Reopening Could Threaten the Vulnerable
Advocates for elderly, disabled urge communities not to reopen too soon.
Advocates for people with disabilities and older adults say the state Supreme Court’s decision to overturn Wisconsin’s “Safer at Home” order puts their communities at risk.
Before the court’s ruling on Wednesday, 32 state and national groups filed an amicus brief laying out the increased risks of COVID-19 infection for the disability and aging communities.
Many people from these communities live in long term care facilities and group homes, the brief notes, where there’s a higher risk that infections can spread. Plus, caregivers who provide in-person care and services are not able to social distance, and a shortage of personal protective equipment could put that caregiving workforce and their clients at risk.
Pugh called on prioritizing the caregiving workforce for distribution of personal protective equipment, testing and an eventual vaccine.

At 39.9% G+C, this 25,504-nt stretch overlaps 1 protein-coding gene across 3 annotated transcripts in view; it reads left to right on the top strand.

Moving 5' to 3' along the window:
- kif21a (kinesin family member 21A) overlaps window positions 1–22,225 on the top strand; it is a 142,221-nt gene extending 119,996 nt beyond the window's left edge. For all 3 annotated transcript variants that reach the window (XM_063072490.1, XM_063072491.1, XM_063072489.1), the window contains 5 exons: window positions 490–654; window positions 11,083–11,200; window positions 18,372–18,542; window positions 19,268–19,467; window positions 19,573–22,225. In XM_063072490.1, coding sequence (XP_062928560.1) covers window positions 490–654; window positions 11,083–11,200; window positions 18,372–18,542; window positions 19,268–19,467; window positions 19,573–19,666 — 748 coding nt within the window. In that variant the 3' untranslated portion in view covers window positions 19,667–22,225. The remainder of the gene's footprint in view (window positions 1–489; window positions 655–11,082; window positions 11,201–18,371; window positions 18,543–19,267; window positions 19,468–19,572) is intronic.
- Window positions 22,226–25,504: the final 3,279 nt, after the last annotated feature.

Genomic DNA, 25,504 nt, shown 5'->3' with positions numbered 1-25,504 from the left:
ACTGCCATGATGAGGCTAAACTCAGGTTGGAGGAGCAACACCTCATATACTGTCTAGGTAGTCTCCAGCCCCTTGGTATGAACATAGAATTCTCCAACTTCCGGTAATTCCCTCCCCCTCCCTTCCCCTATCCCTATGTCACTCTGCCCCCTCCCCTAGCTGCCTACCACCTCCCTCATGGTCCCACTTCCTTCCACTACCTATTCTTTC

“Re-opening means a new normal. Wearing masks, continuing social distancing, flexibility for employees to work from home, online and curbside options, and strategies to safely conduct in-person business will need to continue for the foreseeable future.”
Matt Ford lives in Verona and is quadriplegic. He said in an interview that the overturned order makes him nervous about hiring new workers to come to his house to help with meals, dressing and other tasks.
“I’m not even equipped with any kind of PPE to hand to them at the door and say, ‘Could you put a mask on?'” Ford said.
“It feels like we’re undoing everything that we just did,” Ford said.
Earlier in May the Survival Coalition laid out specific steps they felt were needed to protect the disability and aging communities, including having those communities represented in discussions as local and state officials develop plans to reopen.
Listen to the WPR report here.
Disability, Aging Advocates Caution About Reopening Too Quickly was originally published by Wisconsin Public Radio.
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